Regarding the Brietbart article, the NYT explained how and why their stories were other than accurate.

    https://www.brennancenter.org/sites/default/files/analysis/Briefing_Memo_Debunking_Voter_Fraud_Myth.pdf

    https://dash.harvard.edu/bitstream/handle/1/37365484/Benkler-etal-Mail-in-Voter-Fraud-Anatomy-of-a-Disinformation-Campaign.pdf?sequence=1&isAllowed=y

    Regarding the Gateway Pundit article, the flash drives are encrypted to prevent tampering, and specifically matched with individual voting machines. Upon programming, these encryption keys ‘marry’ the USB with the machine, and if placed in another machine, it will cause an error and the machine will not work. And just because there was a burglary involving these machines, that does not automatically mean that voter fraud will take place.

    Regarding the Armstrong Economics post...

    "So far, a total of 353 of the 3,141 counties in America located in 29 of the nation’s 50 states already have 1.8 million MORE registered voters than residents, according to an analysis by Judicial Watch."

    Such estimates do not encompass the entire U.S., are based on questionable methodologies, and may include voters who are listed on state rolls as "inactive". The consideration of inactive voters is a key issue here. Judicial Watch maintains registrations listed on state rolls as “inactive” are “vulnerable to abuse” by “voters who plan to fraudulently double-vote in two different jurisdictions on the same election day,” or by third parties “because a voter who has moved to a different state is unlikely to monitor the use of or communications concerning an old registration". However, California’s National Voter Registration Act (NVRA) regulations state that although inactive voters remain on the rolls as registered voters who are eligible to vote, they do not receive “mailed election materials” (including mail-in ballots) and must “confirm residency at the polling place”.

    Replies: @Audacious Epigone

    that although inactive voters remain on the rolls as registered voters who are eligible to vote, they do not receive “mailed election materials” (including mail-in ballots) and must “confirm residency at the polling place”.

    Unless election materials are requested, something that can be done online or by snail mail. Yes, doing so on account of someone else other than the listed voter constitutes fraud, but that’s the only barrier to it happening.

  74. anon[912] • Disclaimer says:
    @Corvinus
    @anon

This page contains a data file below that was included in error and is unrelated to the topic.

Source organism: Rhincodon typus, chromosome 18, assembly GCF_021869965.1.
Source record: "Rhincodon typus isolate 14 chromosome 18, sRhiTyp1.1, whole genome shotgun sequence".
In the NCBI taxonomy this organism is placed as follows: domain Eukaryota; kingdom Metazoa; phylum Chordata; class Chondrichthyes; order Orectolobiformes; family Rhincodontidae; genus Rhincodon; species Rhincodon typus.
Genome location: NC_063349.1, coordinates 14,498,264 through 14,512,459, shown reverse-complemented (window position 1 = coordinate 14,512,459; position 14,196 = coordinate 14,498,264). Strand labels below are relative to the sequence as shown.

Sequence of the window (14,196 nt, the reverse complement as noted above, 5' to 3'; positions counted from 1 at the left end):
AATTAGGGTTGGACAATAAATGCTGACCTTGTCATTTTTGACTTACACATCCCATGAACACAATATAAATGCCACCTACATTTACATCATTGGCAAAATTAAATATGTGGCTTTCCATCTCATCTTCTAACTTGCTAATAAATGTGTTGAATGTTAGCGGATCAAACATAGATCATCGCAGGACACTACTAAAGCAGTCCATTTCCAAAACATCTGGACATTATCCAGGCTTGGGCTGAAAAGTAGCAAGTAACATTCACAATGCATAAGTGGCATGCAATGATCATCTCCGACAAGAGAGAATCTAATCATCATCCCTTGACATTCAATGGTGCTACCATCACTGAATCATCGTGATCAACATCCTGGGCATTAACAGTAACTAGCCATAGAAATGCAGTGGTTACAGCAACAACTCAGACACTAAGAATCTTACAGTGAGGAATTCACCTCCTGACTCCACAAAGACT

"Post your name, cell phone number and physical address right here, then maybe we can talk."

    That is an odd request in light of Cancel Culture.

    "Lol @ a liar claiming to pursue the truth".

    Take pride that I gave you praise that projection is your strong suit.

    "Must be a bit of a strain to have to push so many distractions through as comments in the face of growing revelations about Creepy Joe Biden..."

    You mean accusations that have yet to be definitively proven.

    "Where have I used that fallacy, liar?"

    In this sentence, ma'am.

    Replies: @anon

    “Post your name, cell phone number and physical address right here, then maybe we can talk.”

    That is an odd request in light of Cancel Culture.

    You demand I doxx myself, but won’t do the same?

    lol.

    Repeat: Have seen vote fraud carried out in my own state, your claim it doesn’t happen is Fake News. Which is to be expected from a trolling shill.

    “Lol @ a liar claiming to pursue the truth”.

    Take pride that I gave you praise that projection is your strong suit.

    Tell us all again how a police officer stood on George Floyd’s neck, liar. Then after defending your lie, tell us about how you “pursue the truth”.

    “Must be a bit of a strain to have to push so many distractions through as comments in the face of growing revelations about Creepy Joe Biden…”

    You mean accusations that have yet to be definitively proven.

    Nope. The tar pit is deep. Is your name on Biden’s laptop, too?

    “Where have I used that fallacy, liar?”

    In this sentence, ma’am.

    Nope. Your ignorance of elementary logic is obvious and boring.

    Now, run along and get your “last 24 hour talking points”, you have a busy time before you.

    Don’t forget to stuff your local ballot box in the name of Democracy!